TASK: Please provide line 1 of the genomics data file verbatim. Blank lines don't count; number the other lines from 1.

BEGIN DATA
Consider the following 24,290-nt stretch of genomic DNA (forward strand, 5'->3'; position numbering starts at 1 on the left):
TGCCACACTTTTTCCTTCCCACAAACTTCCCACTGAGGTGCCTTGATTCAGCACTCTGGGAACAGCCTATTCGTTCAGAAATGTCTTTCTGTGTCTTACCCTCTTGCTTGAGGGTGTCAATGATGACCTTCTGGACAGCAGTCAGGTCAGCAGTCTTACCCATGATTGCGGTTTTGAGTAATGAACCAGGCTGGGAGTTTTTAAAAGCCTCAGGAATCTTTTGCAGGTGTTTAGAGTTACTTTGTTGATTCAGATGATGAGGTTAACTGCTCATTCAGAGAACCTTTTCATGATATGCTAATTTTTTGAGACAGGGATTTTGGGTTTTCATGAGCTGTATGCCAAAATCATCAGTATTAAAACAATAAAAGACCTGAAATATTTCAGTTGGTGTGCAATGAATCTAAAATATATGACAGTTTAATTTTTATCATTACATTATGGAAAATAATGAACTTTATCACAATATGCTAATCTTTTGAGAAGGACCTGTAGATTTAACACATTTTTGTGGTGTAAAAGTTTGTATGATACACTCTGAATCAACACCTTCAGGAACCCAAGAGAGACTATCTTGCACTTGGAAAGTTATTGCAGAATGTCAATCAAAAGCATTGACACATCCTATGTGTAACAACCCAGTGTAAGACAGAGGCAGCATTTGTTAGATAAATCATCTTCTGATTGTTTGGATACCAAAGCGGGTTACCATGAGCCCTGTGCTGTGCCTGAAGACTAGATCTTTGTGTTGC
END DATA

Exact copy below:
Consider the following 24,290-nt stretch of genomic DNA (forward strand, 5'->3'; position numbering starts at 1 on the left):